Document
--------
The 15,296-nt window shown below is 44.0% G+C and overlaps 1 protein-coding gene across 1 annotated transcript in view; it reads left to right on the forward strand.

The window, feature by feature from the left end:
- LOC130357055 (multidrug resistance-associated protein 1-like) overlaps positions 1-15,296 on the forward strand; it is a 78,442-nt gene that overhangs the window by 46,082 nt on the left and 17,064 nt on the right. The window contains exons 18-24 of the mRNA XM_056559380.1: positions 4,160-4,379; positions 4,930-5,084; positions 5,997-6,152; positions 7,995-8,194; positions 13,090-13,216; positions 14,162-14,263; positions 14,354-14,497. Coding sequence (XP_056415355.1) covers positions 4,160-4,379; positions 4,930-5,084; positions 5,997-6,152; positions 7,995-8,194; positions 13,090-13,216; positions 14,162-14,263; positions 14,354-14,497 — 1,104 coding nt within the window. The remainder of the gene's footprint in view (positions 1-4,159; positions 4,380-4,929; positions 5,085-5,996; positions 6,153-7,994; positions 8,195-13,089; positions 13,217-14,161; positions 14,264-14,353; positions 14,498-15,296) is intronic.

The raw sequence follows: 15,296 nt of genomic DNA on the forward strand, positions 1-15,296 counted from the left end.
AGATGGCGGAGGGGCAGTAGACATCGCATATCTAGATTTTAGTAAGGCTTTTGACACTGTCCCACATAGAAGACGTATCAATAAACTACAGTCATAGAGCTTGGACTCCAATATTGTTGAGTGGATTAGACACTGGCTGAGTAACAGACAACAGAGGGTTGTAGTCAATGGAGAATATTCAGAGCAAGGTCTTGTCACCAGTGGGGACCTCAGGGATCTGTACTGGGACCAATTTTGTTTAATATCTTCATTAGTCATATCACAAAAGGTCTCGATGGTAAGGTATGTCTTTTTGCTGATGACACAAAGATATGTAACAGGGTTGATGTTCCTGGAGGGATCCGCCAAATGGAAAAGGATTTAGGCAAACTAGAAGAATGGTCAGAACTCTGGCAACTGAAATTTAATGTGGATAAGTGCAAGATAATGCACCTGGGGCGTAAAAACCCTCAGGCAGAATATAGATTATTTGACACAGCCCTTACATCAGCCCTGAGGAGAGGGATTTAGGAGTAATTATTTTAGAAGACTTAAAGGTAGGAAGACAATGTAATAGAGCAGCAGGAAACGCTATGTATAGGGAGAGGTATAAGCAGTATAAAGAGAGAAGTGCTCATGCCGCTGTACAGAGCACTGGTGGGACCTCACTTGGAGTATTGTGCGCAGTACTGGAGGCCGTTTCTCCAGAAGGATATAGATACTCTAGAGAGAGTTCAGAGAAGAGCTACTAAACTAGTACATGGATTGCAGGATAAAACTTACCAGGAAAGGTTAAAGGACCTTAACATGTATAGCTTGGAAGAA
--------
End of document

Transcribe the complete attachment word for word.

The 15,296-nt window shown below is 44.0% G+C and overlaps 1 protein-coding gene across 1 annotated transcript in view; it reads left to right on the forward strand.

The window, feature by feature from the left end:
- LOC130357055 (multidrug resistance-associated protein 1-like) overlaps positions 1-15,296 on the forward strand; it is a 78,442-nt gene that overhangs the window by 46,082 nt on the left and 17,064 nt on the right. The window contains exons 18-24 of the mRNA XM_056559380.1: positions 4,160-4,379; positions 4,930-5,084; positions 5,997-6,152; positions 7,995-8,194; positions 13,090-13,216; positions 14,162-14,263; positions 14,354-14,497. Coding sequence (XP_056415355.1) covers positions 4,160-4,379; positions 4,930-5,084; positions 5,997-6,152; positions 7,995-8,194; positions 13,090-13,216; positions 14,162-14,263; positions 14,354-14,497 — 1,104 coding nt within the window. The remainder of the gene's footprint in view (positions 1-4,159; positions 4,380-4,929; positions 5,085-5,996; positions 6,153-7,994; positions 8,195-13,089; positions 13,217-14,161; positions 14,264-14,353; positions 14,498-15,296) is intronic.

The raw sequence follows: 15,296 nt of genomic DNA on the forward strand, positions 1-15,296 counted from the left end.
AGATGGCGGAGGGGCAGTAGACATCGCATATCTAGATTTTAGTAAGGCTTTTGACACTGTCCCACATAGAAGACGTATCAATAAACTACAGTCATAGAGCTTGGACTCCAATATTGTTGAGTGGATTAGACACTGGCTGAGTAACAGACAACAGAGGGTTGTAGTCAATGGAGAATATTCAGAGCAAGGTCTTGTCACCAGTGGGGACCTCAGGGATCTGTACTGGGACCAATTTTGTTTAATATCTTCATTAGTCATATCACAAAAGGTCTCGATGGTAAGGTATGTCTTTTTGCTGATGACACAAAGATATGTAACAGGGTTGATGTTCCTGGAGGGATCCGCCAAATGGAAAAGGATTTAGGCAAACTAGAAGAATGGTCAGAACTCTGGCAACTGAAATTTAATGTGGATAAGTGCAAGATAATGCACCTGGGGCGTAAAAACCCTCAGGCAGAATATAGATTATTTGACACAGCCCTTACATCAGCCCTGAGGAGAGGGATTTAGGAGTAATTATTTTAGAAGACTTAAAGGTAGGAAGACAATGTAATAGAGCAGCAGGAAACGCTATGTATAGGGAGAGGTATAAGCAGTATAAAGAGAGAAGTGCTCATGCCGCTGTACAGAGCACTGGTGGGACCTCACTTGGAGTATTGTGCGCAGTACTGGAGGCCGTTTCTCCAGAAGGATATAGATACTCTAGAGAGAGTTCAGAGAAGAGCTACTAAACTAGTACATGGATTGCAGGATAAAACTTACCAGGAAAGGTTAAAGGACCTTAACATGTATAGCTTGGAAGAA